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Study Resources :: Text Commentaries :: Don Stewart :: Is the Bible the Authoritative Word of God?

Don Stewart :: Were Some of the Biblical Books Actually Written by a Scribe Rather than by the Named Author? (An Amanuensis)

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Question 22

Were Some of the Biblical Books Actually Written by a Scribe Rather than by the Named Author? (An Amanuensis)

Yes. We know that a number of biblical writers did not compose their own works, but rather dictated them to a scribe. In the ancient world, many books were written by means of a person dictating his thoughts to a scribe. This scribe was known as an “amanuensis.”

We have a number of biblical examples of this practice.

  1. Jeremiah Dictated His Words to Baruch

    Jeremiah 36 tells us that Jeremiah dictated the substance of his preaching to his secretary, Baruch. Baruch then wrote down Jeremiah’s words. The Book of Jeremiah says:

    Then Jeremiah called Baruch son of Neriah, and Baruch wrote on a scroll at Jeremiah’s dictation all the words of the LORD that he had spoken to him. (Jeremiah 36:4 NRSV)

    This may have been the way a number of the books of Scripture were actually composed. The author would dictate his thoughts to his scribe, and the scribe would record it.

  2. The Prophet Isaiah Had Disciples Who Recorded His Words

    We know that the prophet Isaiah had his own group of disciples. He himself wrote of them. He said the following:

    Bind up the testimony, seal the law among my disciples. (Isaiah 8:16 NKJV)

    It is possible that his disciples edited some of his speeches and writings.

  3. The Apostle Paul Used Scribes

    We know that Paul did not physically write some of his letters. It seems like he may have dictated all of them to a scribe. The Book of Romans closes with the following statement:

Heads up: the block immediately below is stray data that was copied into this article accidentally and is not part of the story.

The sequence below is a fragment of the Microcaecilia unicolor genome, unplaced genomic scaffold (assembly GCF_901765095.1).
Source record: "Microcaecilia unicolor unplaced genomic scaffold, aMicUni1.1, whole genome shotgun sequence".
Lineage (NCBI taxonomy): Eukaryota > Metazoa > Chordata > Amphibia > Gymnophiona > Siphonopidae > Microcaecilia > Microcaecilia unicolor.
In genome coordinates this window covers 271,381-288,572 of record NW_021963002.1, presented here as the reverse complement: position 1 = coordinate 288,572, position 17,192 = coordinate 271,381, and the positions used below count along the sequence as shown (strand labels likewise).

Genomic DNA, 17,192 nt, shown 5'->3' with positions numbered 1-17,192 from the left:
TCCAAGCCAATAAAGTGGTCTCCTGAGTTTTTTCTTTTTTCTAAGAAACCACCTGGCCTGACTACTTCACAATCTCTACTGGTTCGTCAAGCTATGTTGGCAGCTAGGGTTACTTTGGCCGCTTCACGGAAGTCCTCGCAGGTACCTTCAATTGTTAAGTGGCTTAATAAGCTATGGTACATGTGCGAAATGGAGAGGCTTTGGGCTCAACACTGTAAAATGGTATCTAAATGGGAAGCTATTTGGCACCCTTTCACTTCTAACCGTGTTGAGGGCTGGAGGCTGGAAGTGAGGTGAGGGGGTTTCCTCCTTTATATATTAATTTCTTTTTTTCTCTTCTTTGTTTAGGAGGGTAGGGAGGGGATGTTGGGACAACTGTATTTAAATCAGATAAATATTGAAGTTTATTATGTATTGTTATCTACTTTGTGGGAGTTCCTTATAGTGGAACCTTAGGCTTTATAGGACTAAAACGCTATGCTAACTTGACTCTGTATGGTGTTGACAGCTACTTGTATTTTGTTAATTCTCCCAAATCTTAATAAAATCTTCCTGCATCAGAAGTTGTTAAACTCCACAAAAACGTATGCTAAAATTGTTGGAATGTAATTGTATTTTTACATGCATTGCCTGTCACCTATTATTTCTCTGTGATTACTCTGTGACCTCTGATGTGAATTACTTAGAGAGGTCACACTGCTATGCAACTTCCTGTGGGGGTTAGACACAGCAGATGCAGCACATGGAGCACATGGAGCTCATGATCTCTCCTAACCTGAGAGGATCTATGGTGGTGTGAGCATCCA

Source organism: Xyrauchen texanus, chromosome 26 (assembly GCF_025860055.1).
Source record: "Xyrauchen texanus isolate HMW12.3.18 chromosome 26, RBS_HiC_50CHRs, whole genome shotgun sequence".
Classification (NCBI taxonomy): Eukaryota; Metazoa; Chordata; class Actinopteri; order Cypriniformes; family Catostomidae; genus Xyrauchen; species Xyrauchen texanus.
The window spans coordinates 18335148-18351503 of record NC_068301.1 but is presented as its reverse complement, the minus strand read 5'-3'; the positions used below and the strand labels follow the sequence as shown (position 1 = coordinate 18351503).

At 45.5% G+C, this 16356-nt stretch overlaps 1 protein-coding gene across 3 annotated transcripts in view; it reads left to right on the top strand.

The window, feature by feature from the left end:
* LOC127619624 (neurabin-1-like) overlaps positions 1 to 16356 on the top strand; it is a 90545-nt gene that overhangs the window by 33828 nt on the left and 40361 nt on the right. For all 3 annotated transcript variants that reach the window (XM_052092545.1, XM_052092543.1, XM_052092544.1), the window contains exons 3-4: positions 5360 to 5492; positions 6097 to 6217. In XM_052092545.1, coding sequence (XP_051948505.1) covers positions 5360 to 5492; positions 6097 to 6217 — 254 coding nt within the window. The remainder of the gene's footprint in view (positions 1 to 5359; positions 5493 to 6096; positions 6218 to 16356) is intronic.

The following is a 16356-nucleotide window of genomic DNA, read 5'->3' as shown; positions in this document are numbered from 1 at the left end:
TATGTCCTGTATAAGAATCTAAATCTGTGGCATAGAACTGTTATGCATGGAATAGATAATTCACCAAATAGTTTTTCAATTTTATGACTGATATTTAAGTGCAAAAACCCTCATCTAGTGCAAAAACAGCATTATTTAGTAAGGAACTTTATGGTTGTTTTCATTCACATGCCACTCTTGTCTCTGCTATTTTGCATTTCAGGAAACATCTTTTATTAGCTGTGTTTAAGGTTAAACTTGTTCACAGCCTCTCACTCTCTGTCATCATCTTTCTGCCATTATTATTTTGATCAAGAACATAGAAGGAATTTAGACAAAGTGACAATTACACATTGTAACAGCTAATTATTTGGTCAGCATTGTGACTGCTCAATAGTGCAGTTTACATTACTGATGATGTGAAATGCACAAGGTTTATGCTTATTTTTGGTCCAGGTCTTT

I Tertius, who wrote this epistle, salute you in the Lord. (Romans 16:22 KJV)

    Therefore, we find that the actual person who physically wrote the Book of Romans was a man named Tertius.

    In many of his letters, Paul wrote a final greeting in his own handwriting. For example, the first letter to the Corinthians closes as follows:

    I, Paul, write this greeting with my own hand. (1 Corinthians 16:21 NRSV)

    At the end of the Book of Colossians, we find the following comment:

    I, Paul, write this greeting with my own hand. Remember my chains. Grace be with you. (Colossians 4:18 NRSV)

    In his personal letter to Philemon, Paul emphasized that he wrote a portion of it in his own handwriting. He said:

    I, Paul, am writing this with my own hand: I will repay it. I say nothing about your owing me even your own self. (Philemon 19 NRSV)

    Again, we note that Paul would write something with his own handwriting in each letter.

  4. Paul Had a Sign of Authenticity in His Letters

    The second letter to the Thessalonians closes with a remark from Paul that emphasizes his own particular mark or signature:

    I, Paul, write this greeting with my own hand. This is the mark in every letter of mine; it is the way I write. (2 Thessalonians 3:17 NRSV)

    According to his statement, Paul would close each of his letters with his own signature. This was his unique way of verifying the authenticity of his letters.